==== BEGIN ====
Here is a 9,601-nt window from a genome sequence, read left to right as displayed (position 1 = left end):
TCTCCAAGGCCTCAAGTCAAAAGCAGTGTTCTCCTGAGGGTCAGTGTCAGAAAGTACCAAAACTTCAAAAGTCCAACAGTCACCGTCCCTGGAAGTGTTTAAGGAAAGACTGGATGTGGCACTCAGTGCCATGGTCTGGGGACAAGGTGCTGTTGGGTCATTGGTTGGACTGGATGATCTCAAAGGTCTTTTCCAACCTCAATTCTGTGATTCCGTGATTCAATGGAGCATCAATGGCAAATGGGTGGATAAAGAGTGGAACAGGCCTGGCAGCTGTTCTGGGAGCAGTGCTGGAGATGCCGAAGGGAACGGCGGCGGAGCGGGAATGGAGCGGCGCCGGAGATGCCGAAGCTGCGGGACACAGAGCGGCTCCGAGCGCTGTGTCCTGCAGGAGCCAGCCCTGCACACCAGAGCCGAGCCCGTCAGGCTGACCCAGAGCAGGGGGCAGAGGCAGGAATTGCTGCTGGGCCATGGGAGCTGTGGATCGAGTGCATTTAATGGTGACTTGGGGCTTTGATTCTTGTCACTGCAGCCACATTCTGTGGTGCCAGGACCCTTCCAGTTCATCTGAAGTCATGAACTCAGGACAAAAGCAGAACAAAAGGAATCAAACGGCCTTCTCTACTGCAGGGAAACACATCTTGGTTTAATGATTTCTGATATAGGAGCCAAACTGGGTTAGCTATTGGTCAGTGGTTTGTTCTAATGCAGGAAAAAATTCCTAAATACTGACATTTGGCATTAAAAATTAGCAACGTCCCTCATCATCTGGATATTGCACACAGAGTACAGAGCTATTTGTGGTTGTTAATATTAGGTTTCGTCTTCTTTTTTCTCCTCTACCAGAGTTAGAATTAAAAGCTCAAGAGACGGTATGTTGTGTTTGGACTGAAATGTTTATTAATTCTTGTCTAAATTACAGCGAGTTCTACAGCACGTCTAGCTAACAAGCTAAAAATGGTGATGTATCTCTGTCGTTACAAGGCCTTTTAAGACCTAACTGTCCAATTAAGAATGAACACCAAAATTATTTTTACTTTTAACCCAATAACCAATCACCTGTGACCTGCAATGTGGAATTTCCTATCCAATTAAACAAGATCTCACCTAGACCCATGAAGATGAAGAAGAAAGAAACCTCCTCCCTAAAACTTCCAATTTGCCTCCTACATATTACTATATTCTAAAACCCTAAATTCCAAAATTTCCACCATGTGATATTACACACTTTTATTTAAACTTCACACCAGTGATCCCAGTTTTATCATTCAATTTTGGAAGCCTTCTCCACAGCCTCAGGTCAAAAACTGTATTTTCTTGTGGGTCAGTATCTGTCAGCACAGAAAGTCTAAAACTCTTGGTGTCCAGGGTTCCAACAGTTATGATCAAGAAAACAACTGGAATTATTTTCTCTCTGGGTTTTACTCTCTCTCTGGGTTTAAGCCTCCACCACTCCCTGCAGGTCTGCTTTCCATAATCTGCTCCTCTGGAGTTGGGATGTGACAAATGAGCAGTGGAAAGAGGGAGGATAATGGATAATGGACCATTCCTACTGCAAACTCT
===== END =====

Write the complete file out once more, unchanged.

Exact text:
Here is a 9,601-nt window from a genome sequence, read left to right as displayed (position 1 = left end):
TCTCCAAGGCCTCAAGTCAAAAGCAGTGTTCTCCTGAGGGTCAGTGTCAGAAAGTACCAAAACTTCAAAAGTCCAACAGTCACCGTCCCTGGAAGTGTTTAAGGAAAGACTGGATGTGGCACTCAGTGCCATGGTCTGGGGACAAGGTGCTGTTGGGTCATTGGTTGGACTGGATGATCTCAAAGGTCTTTTCCAACCTCAATTCTGTGATTCCGTGATTCAATGGAGCATCAATGGCAAATGGGTGGATAAAGAGTGGAACAGGCCTGGCAGCTGTTCTGGGAGCAGTGCTGGAGATGCCGAAGGGAACGGCGGCGGAGCGGGAATGGAGCGGCGCCGGAGATGCCGAAGCTGCGGGACACAGAGCGGCTCCGAGCGCTGTGTCCTGCAGGAGCCAGCCCTGCACACCAGAGCCGAGCCCGTCAGGCTGACCCAGAGCAGGGGGCAGAGGCAGGAATTGCTGCTGGGCCATGGGAGCTGTGGATCGAGTGCATTTAATGGTGACTTGGGGCTTTGATTCTTGTCACTGCAGCCACATTCTGTGGTGCCAGGACCCTTCCAGTTCATCTGAAGTCATGAACTCAGGACAAAAGCAGAACAAAAGGAATCAAACGGCCTTCTCTACTGCAGGGAAACACATCTTGGTTTAATGATTTCTGATATAGGAGCCAAACTGGGTTAGCTATTGGTCAGTGGTTTGTTCTAATGCAGGAAAAAATTCCTAAATACTGACATTTGGCATTAAAAATTAGCAACGTCCCTCATCATCTGGATATTGCACACAGAGTACAGAGCTATTTGTGGTTGTTAATATTAGGTTTCGTCTTCTTTTTTCTCCTCTACCAGAGTTAGAATTAAAAGCTCAAGAGACGGTATGTTGTGTTTGGACTGAAATGTTTATTAATTCTTGTCTAAATTACAGCGAGTTCTACAGCACGTCTAGCTAACAAGCTAAAAATGGTGATGTATCTCTGTCGTTACAAGGCCTTTTAAGACCTAACTGTCCAATTAAGAATGAACACCAAAATTATTTTTACTTTTAACCCAATAACCAATCACCTGTGACCTGCAATGTGGAATTTCCTATCCAATTAAACAAGATCTCACCTAGACCCATGAAGATGAAGAAGAAAGAAACCTCCTCCCTAAAACTTCCAATTTGCCTCCTACATATTACTATATTCTAAAACCCTAAATTCCAAAATTTCCACCATGTGATATTACACACTTTTATTTAAACTTCACACCAGTGATCCCAGTTTTATCATTCAATTTTGGAAGCCTTCTCCACAGCCTCAGGTCAAAAACTGTATTTTCTTGTGGGTCAGTATCTGTCAGCACAGAAAGTCTAAAACTCTTGGTGTCCAGGGTTCCAACAGTTATGATCAAGAAAACAACTGGAATTATTTTCTCTCTGGGTTTTACTCTCTCTCTGGGTTTAAGCCTCCACCACTCCCTGCAGGTCTGCTTTCCATAATCTGCTCCTCTGGAGTTGGGATGTGACAAATGAGCAGTGGAAAGAGGGAGGATAATGGATAATGGACCATTCCTACTGCAAACTCT